The Poverty Threshold: An Alternative Measure
The Census Bureau has developed an alternative measure of poverty that takes into account a wider range of factors than the official poverty measure. The alternative measure sets the poverty threshold for 2010 at $24,343, which is $2,230 higher than the official measure for a two-adult two-child family.
For more than a decade, the Census Bureau has been developing an alternative measure of poverty that is intended to better reflect the costs of basic living expenses as well as the resources people have to pay them. The result is the Supplemental Poverty Measure, which includes additional data such as medical expenses, tax credits, non-cash government benefits (food stamps, housing subsidies and school lunch programs) and cost-of-living adjustments for different geographic areas.
The new methodology resulted in a higher poverty threshold. For example, the official measure set the 2010 poverty line for a two-adult, two-child family at $22,113 while the supplemental measure sets it at $24,343.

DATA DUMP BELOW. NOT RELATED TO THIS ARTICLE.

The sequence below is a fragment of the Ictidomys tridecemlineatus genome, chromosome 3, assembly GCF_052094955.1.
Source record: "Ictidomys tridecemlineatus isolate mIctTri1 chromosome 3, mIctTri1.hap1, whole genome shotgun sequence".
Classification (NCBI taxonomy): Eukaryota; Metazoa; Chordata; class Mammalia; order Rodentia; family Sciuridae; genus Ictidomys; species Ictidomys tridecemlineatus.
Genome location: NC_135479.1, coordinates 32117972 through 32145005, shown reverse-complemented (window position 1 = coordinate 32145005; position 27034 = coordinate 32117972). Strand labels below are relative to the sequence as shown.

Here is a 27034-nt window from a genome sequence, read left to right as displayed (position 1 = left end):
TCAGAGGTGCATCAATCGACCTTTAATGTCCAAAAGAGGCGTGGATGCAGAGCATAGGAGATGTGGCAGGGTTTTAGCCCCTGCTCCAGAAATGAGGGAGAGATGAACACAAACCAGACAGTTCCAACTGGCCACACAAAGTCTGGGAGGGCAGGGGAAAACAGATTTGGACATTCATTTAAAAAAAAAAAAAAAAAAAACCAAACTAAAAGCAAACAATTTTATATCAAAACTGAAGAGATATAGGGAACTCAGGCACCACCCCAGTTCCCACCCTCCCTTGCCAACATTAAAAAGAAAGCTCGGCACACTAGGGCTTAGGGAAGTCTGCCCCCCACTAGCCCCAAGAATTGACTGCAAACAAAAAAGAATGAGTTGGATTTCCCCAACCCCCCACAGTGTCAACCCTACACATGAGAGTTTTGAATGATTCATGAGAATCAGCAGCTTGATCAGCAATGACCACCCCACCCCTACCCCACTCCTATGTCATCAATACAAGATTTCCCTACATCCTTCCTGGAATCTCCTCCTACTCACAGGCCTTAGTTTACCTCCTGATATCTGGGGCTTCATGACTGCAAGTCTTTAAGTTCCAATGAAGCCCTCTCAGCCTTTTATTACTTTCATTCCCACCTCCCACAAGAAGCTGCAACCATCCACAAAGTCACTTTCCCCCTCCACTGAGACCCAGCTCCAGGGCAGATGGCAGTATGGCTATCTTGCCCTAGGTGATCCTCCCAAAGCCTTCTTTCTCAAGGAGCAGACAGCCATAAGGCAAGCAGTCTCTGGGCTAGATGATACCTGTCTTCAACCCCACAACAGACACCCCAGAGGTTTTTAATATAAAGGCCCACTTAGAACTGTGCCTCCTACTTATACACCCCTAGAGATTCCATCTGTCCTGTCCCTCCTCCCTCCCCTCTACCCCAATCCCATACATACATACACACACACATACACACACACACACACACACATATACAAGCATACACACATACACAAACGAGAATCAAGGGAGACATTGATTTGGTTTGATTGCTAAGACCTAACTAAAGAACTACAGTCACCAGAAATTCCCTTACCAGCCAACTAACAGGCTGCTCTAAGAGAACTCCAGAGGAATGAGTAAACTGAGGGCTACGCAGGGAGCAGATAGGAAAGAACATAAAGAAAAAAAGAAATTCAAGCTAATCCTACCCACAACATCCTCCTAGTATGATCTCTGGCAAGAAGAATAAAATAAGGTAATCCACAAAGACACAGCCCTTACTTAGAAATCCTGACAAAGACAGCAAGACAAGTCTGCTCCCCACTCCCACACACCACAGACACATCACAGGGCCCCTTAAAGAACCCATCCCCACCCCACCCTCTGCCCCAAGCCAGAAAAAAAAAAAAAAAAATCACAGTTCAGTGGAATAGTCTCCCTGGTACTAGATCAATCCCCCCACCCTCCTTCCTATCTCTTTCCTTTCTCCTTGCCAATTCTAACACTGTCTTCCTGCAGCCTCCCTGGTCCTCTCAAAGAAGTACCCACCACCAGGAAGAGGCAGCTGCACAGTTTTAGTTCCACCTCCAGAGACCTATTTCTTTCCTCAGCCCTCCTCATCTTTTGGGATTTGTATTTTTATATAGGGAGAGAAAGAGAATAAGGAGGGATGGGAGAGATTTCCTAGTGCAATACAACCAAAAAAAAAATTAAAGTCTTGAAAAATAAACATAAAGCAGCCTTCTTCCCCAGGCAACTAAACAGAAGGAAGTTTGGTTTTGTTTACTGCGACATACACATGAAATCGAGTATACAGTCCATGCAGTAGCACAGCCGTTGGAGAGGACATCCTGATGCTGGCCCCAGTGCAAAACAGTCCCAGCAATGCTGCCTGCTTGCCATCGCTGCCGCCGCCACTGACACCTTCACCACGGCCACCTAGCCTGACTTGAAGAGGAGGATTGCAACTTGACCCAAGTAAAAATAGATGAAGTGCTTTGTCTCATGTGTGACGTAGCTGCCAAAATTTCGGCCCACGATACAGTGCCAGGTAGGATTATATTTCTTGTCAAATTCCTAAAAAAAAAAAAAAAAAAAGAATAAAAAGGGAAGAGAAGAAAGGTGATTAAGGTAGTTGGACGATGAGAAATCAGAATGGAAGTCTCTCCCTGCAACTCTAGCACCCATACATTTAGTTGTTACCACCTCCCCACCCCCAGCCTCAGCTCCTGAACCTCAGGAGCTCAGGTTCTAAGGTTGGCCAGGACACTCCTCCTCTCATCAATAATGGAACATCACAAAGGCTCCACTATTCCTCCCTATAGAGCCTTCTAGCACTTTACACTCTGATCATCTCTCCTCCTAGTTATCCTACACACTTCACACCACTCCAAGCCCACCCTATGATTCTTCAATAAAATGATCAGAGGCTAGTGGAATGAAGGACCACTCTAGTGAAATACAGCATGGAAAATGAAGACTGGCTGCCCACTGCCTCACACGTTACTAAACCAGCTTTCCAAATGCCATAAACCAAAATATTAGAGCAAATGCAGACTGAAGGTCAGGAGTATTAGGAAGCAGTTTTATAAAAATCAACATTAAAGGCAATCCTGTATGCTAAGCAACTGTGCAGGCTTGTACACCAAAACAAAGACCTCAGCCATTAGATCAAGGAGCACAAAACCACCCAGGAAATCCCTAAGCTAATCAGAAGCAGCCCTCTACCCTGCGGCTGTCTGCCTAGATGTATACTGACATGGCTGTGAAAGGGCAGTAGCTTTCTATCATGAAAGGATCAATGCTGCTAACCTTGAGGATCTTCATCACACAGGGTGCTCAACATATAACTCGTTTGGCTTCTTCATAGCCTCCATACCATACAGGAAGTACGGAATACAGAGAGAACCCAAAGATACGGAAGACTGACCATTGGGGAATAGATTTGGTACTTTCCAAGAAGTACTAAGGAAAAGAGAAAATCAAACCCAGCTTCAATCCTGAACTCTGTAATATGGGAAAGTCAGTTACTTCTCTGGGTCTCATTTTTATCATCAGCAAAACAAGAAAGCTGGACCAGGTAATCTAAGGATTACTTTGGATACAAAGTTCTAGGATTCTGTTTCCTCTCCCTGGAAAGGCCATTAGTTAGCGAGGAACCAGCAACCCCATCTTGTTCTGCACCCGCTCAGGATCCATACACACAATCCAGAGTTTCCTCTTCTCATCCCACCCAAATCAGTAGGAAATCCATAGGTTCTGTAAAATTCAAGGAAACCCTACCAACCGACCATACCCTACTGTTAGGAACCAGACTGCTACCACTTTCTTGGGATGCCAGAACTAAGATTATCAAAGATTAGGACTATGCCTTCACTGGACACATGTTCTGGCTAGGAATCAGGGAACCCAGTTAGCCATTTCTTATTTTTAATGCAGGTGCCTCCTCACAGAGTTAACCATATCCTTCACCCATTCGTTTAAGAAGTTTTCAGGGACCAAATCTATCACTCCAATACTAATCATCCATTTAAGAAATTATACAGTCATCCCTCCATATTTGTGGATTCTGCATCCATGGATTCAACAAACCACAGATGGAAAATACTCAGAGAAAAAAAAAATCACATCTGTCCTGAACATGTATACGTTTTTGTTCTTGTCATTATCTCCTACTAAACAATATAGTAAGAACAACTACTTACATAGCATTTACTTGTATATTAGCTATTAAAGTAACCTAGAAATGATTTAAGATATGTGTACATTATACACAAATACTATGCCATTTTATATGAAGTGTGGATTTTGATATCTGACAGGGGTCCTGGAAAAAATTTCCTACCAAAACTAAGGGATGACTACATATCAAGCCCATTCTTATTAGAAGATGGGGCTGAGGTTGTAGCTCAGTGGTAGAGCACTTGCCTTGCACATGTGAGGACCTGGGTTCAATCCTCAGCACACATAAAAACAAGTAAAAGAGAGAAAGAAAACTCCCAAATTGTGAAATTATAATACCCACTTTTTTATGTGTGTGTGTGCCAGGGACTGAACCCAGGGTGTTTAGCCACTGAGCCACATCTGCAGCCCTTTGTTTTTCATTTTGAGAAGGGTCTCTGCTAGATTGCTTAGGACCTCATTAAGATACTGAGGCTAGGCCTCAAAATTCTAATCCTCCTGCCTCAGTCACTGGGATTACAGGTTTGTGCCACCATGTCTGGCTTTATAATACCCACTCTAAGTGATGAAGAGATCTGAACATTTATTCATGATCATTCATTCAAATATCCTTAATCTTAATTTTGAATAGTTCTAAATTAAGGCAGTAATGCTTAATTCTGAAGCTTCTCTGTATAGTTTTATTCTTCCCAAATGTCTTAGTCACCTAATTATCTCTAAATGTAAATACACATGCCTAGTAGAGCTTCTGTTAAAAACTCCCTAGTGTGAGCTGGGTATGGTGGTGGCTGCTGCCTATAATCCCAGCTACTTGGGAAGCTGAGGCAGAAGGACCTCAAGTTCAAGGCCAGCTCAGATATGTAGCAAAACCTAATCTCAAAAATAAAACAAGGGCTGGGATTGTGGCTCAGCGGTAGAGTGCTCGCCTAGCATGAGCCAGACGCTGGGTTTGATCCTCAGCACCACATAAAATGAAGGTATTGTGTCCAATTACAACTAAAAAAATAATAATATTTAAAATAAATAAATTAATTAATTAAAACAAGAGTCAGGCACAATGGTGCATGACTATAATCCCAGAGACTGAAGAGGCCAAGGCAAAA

While the size of the overall poverty population differs only modestly between the official and supplementary counts, demographic differences emerge regarding the number of people in each population group who fall above or below the poverty line. Under the alternative measure, 3.2 million fewer children under age 18 are counted as poor. Renters, blacks and those covered by only government-provided health insurance also experienced a decline.
On the other hand, the new poverty rates increased substantially among the elderly. The new measure also shows a significant increase in poverty among Asians and, to a lesser extent, among Hispanics — two groups with relatively large proportions of recent immigrants who may not qualify for in-kind benefits.
The alternative measure is not intended to replace the official poverty measure, and for the foreseeable future, the Census Bureau will report two sets of numbers. Read More
Russell Heimlich is .